#3. Develop an Email Follow-Up System

A key component to effective Amazon marketing is pinpointing who is buying your products and attempting to forge a long-term relationship with that customer. A common technique for achieving this goal is establishing an email list and developing a system for following up with customers via this connection. Though Amazon does not divulge personal email addresses to sellers, you do have the ability to forward follow-up emails to your customers.

Amazon provides sellers the chance to send customers emails in order to lend feedback or pose additional questions. These emails are an often misused chance for you to reach out directly with buyers while continuing to reinforce your brand message and provide personalized customer service. However, there are 2 key mistakes that sellers often make in their emails.

Mistake #1: Timing

Follow-up emails are more often than not sent too quickly after a purchase. You want to give customers time to experience your product and develop a thorough opinion of the quality and function. Current marketing research indicates that the best time to send your initial follow-up email is between 5-7 days after the customer receives the product.

Mistake #2: Tone

The second mistake sellers often make is the tone of their follow-up email. Many sellers tend to take on a rather desperate or self-deprecating tone in their follow-ups. I’ve read many emails that can take on the air of desperation, often going on and on about how important your review is or how in order to make a living they desperately need your review. This can be very off-putting to customers. Rather than taking on this tone, we recommend to be direct and concise with your email, appealing to a customer’s questions or needs rather than your own.

#4. Manage Your Marketing Workflow

Once you have written a quality follow-up email, managing your customer outreach strategy is key. Even a minor degree of Amazon success brings with it the requirement for some automated system or software to help you manage your marketing workflow. A number of different services exist to assist you with this process. One such service is called Feedback Genius from Seller Labs.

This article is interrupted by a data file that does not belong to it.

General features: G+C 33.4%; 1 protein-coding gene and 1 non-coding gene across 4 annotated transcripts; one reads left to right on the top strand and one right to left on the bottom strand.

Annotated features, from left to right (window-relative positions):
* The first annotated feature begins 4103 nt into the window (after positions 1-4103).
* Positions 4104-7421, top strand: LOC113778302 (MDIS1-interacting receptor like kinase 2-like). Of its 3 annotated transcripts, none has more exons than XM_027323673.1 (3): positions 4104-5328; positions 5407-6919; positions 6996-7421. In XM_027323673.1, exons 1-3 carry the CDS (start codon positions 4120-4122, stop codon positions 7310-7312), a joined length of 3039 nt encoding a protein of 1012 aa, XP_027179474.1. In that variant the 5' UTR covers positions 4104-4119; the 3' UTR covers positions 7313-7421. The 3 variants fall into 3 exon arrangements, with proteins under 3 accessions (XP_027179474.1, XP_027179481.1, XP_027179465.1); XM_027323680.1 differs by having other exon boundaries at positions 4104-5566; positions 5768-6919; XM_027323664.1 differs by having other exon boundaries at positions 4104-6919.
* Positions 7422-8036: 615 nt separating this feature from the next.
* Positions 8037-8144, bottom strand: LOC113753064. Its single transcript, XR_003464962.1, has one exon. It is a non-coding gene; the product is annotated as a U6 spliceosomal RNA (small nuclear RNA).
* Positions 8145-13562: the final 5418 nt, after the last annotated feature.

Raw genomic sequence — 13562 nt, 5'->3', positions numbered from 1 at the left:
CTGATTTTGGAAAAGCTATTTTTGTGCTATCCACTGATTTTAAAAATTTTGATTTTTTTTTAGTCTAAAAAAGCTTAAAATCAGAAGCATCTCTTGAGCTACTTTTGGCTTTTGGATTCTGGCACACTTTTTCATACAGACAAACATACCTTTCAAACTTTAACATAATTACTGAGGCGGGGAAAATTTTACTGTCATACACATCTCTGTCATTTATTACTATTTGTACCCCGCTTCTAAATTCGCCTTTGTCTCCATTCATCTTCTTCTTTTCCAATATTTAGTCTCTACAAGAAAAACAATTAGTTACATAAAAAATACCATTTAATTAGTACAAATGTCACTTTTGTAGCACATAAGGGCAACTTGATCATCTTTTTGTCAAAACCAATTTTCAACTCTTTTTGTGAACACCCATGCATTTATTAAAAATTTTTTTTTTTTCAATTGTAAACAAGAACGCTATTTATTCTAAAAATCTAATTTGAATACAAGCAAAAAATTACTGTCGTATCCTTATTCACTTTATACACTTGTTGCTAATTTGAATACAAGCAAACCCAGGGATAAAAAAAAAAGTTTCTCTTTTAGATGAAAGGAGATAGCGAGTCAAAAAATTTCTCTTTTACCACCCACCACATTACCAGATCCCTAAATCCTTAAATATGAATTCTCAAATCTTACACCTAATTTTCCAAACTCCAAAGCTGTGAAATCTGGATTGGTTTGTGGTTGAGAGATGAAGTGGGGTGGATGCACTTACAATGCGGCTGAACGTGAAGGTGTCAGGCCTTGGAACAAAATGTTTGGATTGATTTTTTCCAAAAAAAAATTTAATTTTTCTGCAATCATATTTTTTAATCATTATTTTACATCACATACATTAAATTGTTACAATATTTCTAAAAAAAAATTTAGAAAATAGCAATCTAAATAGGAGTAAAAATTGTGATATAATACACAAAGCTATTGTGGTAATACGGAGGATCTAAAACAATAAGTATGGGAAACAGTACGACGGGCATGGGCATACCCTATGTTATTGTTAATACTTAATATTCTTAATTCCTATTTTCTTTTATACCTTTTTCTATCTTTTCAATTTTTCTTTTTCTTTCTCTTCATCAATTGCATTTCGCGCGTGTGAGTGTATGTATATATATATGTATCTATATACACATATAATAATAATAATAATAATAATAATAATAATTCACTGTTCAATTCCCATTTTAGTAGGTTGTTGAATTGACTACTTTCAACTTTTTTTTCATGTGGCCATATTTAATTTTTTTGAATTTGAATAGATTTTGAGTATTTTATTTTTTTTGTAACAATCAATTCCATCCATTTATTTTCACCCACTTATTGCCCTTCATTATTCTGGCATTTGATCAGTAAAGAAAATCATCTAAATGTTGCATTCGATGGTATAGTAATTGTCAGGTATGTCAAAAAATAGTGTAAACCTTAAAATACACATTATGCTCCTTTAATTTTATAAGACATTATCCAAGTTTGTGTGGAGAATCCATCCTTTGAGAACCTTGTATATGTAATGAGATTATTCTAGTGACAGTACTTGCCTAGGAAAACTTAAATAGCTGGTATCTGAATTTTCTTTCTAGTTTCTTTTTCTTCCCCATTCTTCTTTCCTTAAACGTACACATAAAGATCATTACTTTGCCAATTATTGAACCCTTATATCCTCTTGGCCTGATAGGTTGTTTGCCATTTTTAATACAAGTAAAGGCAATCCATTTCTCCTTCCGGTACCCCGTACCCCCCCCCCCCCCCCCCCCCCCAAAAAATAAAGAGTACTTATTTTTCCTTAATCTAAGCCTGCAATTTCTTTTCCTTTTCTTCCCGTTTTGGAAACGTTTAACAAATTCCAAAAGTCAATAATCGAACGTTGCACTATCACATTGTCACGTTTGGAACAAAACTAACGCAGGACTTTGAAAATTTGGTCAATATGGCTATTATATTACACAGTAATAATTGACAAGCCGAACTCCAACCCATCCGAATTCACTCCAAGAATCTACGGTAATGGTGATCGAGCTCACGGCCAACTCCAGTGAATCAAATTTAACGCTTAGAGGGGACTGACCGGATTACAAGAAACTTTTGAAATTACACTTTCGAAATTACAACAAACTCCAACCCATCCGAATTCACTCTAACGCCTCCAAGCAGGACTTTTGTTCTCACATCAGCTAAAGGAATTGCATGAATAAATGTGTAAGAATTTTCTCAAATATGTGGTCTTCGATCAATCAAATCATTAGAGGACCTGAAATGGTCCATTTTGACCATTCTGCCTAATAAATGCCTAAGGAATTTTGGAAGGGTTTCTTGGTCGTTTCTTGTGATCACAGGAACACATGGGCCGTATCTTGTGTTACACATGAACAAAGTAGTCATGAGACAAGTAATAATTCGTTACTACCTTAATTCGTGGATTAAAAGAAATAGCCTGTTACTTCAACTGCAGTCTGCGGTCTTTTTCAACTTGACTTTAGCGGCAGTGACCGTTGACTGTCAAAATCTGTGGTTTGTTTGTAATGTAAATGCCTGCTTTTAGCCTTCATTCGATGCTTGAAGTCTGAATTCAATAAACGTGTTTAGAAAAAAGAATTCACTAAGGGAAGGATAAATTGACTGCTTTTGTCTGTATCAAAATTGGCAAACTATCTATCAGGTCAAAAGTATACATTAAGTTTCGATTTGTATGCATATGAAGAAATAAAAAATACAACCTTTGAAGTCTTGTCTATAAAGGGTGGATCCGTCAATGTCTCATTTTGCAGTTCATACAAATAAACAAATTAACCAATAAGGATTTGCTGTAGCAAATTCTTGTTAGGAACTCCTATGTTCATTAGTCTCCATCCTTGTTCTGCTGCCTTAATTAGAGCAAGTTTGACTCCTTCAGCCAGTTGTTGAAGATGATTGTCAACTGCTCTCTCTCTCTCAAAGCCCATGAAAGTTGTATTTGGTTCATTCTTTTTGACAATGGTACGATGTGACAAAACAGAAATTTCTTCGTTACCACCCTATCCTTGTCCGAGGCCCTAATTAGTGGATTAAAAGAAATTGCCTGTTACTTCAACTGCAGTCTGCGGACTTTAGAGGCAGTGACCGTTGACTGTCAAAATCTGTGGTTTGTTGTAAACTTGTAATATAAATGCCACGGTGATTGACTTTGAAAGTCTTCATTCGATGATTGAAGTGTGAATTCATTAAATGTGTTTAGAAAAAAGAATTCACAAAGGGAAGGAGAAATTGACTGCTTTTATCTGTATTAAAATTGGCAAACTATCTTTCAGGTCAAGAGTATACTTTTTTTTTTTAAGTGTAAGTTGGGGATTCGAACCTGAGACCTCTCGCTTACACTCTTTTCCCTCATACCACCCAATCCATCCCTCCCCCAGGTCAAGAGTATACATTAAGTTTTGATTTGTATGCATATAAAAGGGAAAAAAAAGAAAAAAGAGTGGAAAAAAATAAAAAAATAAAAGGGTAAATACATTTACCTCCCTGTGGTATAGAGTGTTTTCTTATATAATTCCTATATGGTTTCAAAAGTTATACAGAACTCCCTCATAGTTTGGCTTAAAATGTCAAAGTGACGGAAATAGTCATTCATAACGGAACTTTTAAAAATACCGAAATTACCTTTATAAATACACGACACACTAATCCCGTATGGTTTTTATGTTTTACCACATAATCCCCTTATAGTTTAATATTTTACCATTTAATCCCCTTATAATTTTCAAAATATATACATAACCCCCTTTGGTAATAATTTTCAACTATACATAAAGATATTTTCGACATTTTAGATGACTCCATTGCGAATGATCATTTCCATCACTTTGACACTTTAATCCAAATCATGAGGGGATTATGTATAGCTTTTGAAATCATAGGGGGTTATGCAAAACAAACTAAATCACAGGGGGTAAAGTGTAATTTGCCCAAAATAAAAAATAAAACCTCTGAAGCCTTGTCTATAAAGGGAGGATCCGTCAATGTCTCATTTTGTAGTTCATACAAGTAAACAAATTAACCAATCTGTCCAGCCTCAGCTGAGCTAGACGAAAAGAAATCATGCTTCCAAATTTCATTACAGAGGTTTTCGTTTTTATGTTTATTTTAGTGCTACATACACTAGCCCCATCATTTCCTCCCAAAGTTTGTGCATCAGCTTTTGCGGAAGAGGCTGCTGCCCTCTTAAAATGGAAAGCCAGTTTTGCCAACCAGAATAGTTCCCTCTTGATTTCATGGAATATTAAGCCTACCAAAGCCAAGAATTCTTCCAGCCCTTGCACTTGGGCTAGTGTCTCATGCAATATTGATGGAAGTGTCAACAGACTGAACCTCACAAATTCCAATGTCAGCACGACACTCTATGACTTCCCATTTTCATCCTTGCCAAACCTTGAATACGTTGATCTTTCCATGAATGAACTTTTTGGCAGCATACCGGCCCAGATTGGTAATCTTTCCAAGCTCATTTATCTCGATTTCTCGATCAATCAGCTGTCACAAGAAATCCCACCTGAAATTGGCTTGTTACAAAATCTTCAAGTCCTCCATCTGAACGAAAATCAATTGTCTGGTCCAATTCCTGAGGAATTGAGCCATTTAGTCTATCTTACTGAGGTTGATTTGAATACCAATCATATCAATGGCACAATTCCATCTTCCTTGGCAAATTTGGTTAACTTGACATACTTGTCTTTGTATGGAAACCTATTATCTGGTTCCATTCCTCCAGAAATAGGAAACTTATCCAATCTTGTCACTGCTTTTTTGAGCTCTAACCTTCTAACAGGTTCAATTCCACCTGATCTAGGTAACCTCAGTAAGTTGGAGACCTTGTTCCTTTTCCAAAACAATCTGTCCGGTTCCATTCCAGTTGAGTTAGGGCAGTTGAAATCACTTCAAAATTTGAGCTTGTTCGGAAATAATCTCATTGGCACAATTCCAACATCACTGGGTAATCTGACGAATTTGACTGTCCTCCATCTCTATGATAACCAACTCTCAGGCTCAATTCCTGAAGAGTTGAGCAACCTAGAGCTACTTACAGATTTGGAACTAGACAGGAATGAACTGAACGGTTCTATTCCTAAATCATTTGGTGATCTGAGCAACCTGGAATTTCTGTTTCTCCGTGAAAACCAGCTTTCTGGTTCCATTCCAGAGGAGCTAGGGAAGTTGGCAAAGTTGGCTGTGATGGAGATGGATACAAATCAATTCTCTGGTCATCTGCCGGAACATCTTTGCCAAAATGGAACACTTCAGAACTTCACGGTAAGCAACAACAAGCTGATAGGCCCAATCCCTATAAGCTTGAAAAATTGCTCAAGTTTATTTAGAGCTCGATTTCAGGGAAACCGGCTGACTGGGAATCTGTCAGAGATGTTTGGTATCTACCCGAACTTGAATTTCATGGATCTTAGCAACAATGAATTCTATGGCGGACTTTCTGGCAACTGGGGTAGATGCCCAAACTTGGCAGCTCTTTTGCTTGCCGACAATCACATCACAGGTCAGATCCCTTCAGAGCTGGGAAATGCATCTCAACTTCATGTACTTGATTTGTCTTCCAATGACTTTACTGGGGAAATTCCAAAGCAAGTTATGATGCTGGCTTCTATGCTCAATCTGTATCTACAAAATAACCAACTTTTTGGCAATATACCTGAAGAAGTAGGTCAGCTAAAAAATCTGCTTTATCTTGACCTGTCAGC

This service allows you to upload multiple emails for your entire catalogue of products. Once emails are uploaded, the software helps you manage your scheduling, delivery and response process. You’ll now have more time to focus on other aspects of your business.

#5. Include a Customized Card Insert

A rather simple but often misused marketing tactic is the inclusion of a customized card insert. Card inserts can be made in all shapes and sizes and take on a variety of different tones or layouts. The fundamental goal of insert cards is to capture a customer’s personal email address in order to continue to market your products. Keep in mind a huge mistake that sellers often make is the attempt to use card inserts as a tool for review mining. This process is now strictly forbidden by Amazon.

In recent months, Amazon has become more and more aggressive in the regulation of this practice. Giveaways or bonus products offered in exchange for a review are strictly prohibited and can lead to the suspension of your account. This being said, card inserts can still be used in a variety of useful ways.  

A few key elements to keep in mind when developing your inserts are proper graphic design and clear, easy-to-read text. Sellers often dwell on what they perceive to be ornate or visually stimulating design and neglect the fundamentals of good advertising and communication.  

Start Your Amazon Advertising Today

As you can see, Amazon advertising can be a major tool in your e-commerce success. Not only does it allow your product to be seen by more shoppers, but it can also help to improve your organic search rankings so you begin to appear more naturally in searches. This could mean more sales and growth for your Amazon business. That’s the goal, right? Start advertising today and see where it can take you!

And, as always, Viral Launch is here to help you in your Amazon journey. For more tips on Amazon advertising and selling strategies, we encourage you to subscribe to our blog, check out our Youtube channel, and listen to our Follow the Data podcast.